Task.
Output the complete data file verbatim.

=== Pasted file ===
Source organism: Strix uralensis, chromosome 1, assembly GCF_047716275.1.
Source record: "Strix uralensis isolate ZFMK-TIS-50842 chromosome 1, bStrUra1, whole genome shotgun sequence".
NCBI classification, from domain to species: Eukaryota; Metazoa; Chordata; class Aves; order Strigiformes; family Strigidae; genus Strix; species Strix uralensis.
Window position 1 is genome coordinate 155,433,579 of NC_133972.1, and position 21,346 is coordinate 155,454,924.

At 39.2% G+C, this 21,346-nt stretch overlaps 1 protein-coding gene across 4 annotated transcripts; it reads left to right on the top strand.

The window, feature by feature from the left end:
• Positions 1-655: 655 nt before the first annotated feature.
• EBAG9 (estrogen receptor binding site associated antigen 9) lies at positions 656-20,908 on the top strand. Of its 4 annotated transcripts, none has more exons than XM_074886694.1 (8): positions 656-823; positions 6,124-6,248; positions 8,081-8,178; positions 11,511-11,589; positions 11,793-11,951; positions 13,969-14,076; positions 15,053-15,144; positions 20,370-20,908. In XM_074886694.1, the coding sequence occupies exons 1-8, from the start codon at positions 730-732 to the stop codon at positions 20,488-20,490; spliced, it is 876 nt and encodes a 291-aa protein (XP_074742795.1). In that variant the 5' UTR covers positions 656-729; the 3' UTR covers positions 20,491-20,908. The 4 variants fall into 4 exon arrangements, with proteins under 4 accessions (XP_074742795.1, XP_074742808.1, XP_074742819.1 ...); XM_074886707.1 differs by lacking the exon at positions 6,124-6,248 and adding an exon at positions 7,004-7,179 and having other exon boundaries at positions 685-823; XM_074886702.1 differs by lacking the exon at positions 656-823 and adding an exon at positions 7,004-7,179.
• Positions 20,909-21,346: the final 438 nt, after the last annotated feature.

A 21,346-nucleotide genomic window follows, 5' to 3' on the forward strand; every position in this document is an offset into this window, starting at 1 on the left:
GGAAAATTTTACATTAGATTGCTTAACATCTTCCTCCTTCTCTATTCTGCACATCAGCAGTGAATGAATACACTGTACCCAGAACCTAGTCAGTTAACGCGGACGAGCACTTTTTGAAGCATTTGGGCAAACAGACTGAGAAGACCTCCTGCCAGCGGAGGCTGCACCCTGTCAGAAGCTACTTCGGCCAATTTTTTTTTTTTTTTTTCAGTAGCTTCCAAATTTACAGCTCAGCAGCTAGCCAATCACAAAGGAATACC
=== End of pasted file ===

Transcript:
Source organism: Strix uralensis, chromosome 1, assembly GCF_047716275.1.
Source record: "Strix uralensis isolate ZFMK-TIS-50842 chromosome 1, bStrUra1, whole genome shotgun sequence".
NCBI classification, from domain to species: Eukaryota; Metazoa; Chordata; class Aves; order Strigiformes; family Strigidae; genus Strix; species Strix uralensis.
Window position 1 is genome coordinate 155,433,579 of NC_133972.1, and position 21,346 is coordinate 155,454,924.

At 39.2% G+C, this 21,346-nt stretch overlaps 1 protein-coding gene across 4 annotated transcripts; it reads left to right on the top strand.

The window, feature by feature from the left end:
• Positions 1-655: 655 nt before the first annotated feature.
• EBAG9 (estrogen receptor binding site associated antigen 9) lies at positions 656-20,908 on the top strand. Of its 4 annotated transcripts, none has more exons than XM_074886694.1 (8): positions 656-823; positions 6,124-6,248; positions 8,081-8,178; positions 11,511-11,589; positions 11,793-11,951; positions 13,969-14,076; positions 15,053-15,144; positions 20,370-20,908. In XM_074886694.1, the coding sequence occupies exons 1-8, from the start codon at positions 730-732 to the stop codon at positions 20,488-20,490; spliced, it is 876 nt and encodes a 291-aa protein (XP_074742795.1). In that variant the 5' UTR covers positions 656-729; the 3' UTR covers positions 20,491-20,908. The 4 variants fall into 4 exon arrangements, with proteins under 4 accessions (XP_074742795.1, XP_074742808.1, XP_074742819.1 ...); XM_074886707.1 differs by lacking the exon at positions 6,124-6,248 and adding an exon at positions 7,004-7,179 and having other exon boundaries at positions 685-823; XM_074886702.1 differs by lacking the exon at positions 656-823 and adding an exon at positions 7,004-7,179.
• Positions 20,909-21,346: the final 438 nt, after the last annotated feature.

A 21,346-nucleotide genomic window follows, 5' to 3' on the forward strand; every position in this document is an offset into this window, starting at 1 on the left:
GGAAAATTTTACATTAGATTGCTTAACATCTTCCTCCTTCTCTATTCTGCACATCAGCAGTGAATGAATACACTGTACCCAGAACCTAGTCAGTTAACGCGGACGAGCACTTTTTGAAGCATTTGGGCAAACAGACTGAGAAGACCTCCTGCCAGCGGAGGCTGCACCCTGTCAGAAGCTACTTCGGCCAATTTTTTTTTTTTTTTTTCAGTAGCTTCCAAATTTACAGCTCAGCAGCTAGCCAATCACAAAGGAATACC